A standard for deferred payment–money enables people to borrow money and pay it back at a later date, this allows credit and incentive to trade.

A store of wealth–individuals can choose to forgo consumption now and save to increase their spending power in the future.

Barter:the swapping of goods & services

Double coincidence of wants:what one person wants to sell or buy must coincide with what another person wants to buy or sell for there to be a trade.

Bank deposits:are money held in accounts with a financial institution such as a bank, building society , or friendly society.

Cheques:is written instruction to a financial institution to pay an amount of money from an account and is not a form of money.

Near money:is an asset that can be quickly turned into money, but is not actually money.

Liquidity:a term used to indicate how easy it is to turn a financial asset into cash without capital loss.

Classification of goods and services

Private goods:are goods that are scarce and have an opportunity cost in terms of resources used.E.g. Televisions, desks, mobile phones.

Free goods:goods which are not scarce, so choices do not need to be made on how to allocate them since they are freely available and have no price attached to them e.g. Air, sunshine.

Allocative mechanism:the method on how scarce resources are allocated in an economy.

Public goods:goods that are non-excludable and non-rival in consumption, hence, they need to be financed by taxation.

Non-excludability:where it is not possible to stop a person from benefiting from its consumption.

Non-rivalry:is when the consumption of the product by a person does not reduce someone else’s ability to consume it.

Free riders problem:is, due to the characteristic of non-excludability, it is impossible to exclude those who had not paid for the product eg. Police, fire service, defense.

Non-rejectability:refers to the extent the consumption of some public goods cannot be rejected.

Quasi-public goods:are goods that have some but not all characteristics of public good.

E.g. Anything that is overcrowded and thus become rival, such as cinema, road, traffic jam.

Externalities:are costs or benefits which can affect third parties.

Merit goods:goods which would be under-produce and under-consumed if left to market forces. For example, education, health care, library.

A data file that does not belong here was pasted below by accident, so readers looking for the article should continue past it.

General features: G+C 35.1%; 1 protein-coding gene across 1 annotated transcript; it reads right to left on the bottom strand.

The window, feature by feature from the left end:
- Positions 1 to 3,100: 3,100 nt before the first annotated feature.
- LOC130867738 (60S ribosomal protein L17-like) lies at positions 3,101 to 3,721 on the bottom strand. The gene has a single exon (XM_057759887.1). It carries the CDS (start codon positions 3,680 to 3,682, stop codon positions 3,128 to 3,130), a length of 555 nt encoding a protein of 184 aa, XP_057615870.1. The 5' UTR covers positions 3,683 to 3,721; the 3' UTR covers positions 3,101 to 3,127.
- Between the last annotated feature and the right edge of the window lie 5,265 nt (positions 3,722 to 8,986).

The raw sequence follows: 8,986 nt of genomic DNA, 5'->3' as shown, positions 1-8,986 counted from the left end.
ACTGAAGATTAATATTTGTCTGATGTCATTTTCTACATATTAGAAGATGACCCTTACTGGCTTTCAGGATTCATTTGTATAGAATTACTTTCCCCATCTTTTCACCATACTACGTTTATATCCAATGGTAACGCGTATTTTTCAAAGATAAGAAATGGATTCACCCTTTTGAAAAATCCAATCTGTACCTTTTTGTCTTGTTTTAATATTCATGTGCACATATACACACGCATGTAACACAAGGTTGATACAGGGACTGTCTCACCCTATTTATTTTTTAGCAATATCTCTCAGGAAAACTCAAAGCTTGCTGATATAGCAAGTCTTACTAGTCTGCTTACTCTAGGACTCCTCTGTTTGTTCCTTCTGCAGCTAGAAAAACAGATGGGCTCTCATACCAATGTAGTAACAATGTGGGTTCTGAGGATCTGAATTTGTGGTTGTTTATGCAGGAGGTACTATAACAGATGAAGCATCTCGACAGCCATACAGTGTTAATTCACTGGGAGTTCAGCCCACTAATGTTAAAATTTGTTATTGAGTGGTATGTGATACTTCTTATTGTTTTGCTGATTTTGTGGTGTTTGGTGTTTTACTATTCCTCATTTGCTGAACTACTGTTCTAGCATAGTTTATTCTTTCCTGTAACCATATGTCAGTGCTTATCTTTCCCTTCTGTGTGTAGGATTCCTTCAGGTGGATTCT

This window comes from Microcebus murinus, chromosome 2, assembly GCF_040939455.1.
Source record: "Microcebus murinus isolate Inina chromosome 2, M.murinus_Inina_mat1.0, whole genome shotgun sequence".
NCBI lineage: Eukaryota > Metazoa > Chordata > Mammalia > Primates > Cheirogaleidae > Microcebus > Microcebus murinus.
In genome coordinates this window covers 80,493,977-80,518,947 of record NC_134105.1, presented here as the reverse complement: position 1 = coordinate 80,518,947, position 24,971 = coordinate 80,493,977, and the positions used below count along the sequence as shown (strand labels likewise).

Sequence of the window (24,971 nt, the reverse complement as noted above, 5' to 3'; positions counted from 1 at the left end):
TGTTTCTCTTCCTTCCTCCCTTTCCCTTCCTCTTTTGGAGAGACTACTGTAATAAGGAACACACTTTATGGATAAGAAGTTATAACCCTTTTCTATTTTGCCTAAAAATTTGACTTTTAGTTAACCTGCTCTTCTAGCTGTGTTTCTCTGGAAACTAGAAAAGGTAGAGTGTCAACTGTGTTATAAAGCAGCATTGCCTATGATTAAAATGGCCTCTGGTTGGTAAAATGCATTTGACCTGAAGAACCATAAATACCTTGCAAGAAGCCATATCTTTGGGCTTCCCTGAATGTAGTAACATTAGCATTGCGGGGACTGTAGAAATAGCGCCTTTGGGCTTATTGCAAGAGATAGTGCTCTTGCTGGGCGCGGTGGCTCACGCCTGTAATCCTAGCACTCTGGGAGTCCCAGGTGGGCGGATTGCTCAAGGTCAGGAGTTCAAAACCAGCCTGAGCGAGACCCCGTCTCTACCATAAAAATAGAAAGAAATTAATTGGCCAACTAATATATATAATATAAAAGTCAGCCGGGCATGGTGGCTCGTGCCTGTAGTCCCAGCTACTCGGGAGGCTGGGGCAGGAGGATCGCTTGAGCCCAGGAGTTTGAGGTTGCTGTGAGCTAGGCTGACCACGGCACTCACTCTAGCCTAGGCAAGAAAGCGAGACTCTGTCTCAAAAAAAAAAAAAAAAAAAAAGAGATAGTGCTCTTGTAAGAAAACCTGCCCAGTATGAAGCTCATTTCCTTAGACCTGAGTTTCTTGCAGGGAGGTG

Demerit goods:goods which will be over-produced and over-consumed if left to market forces. For example, tobacco, alcoholic beverages.

Normal goods:goods where demand increases when income increases.

Inferior goods:goods where demand decreases when income increases.

Chapter 2 The price system and the micro-economy Demand and supply curves

Effective demand:the quantity of a good or service an individual is willing and able to buy over a range of prices over a period of time.

Effective demand=the demand at the point of equilibrium where aggregate demand equal to aggregate supply.

Latent demand:the quantity of a good or services an individual is willing but not able purchase over a range of prices over a period of time.(could be lack of fund, or don’t know the product)

Notional demand:latent demand + effective demand

Disposable income:the income left after direct taxed are paid.

Law of demand:states that as the price of a good increase, the quantity demanded decrease, ceteris paribus.

Extension of demand:the movement along the demand curve when Q increases due to price fall.

Contraction of demand:the movement along the demand curve when Q decreases due to price rise.

Increase in demand:when the demand curve shifts to the right.

Decrease in demand:when the demand curve shifts to the left.

Quantity demanded:the total amount of a good that individuals are willing and able to buy for a specific price.

Individual demand schedule:a table giving the different quantities demanded of a product at different prices by an individual or firm.

Market demand schedule:a table giving the different quantities demanded of a product at different prices by every individuals or every firm.

Market demand curve:is the horizontal summing up of the individual demand curves for a product.

Price elasticity, income elasticity and cross-elasticities of demand

Price elasticity of demand:The responsiveness of the proportionate change in quantity demanded to a proportionate change in price.

Income elasticity of demand:the responsiveness of the proportionate change in quantity demanded to a proportionate change in income.

Cross elasticity od demand:the responsiveness of the proportionate change in quantity demanded to a proportionate change in price of another good.

Price elasticity of supply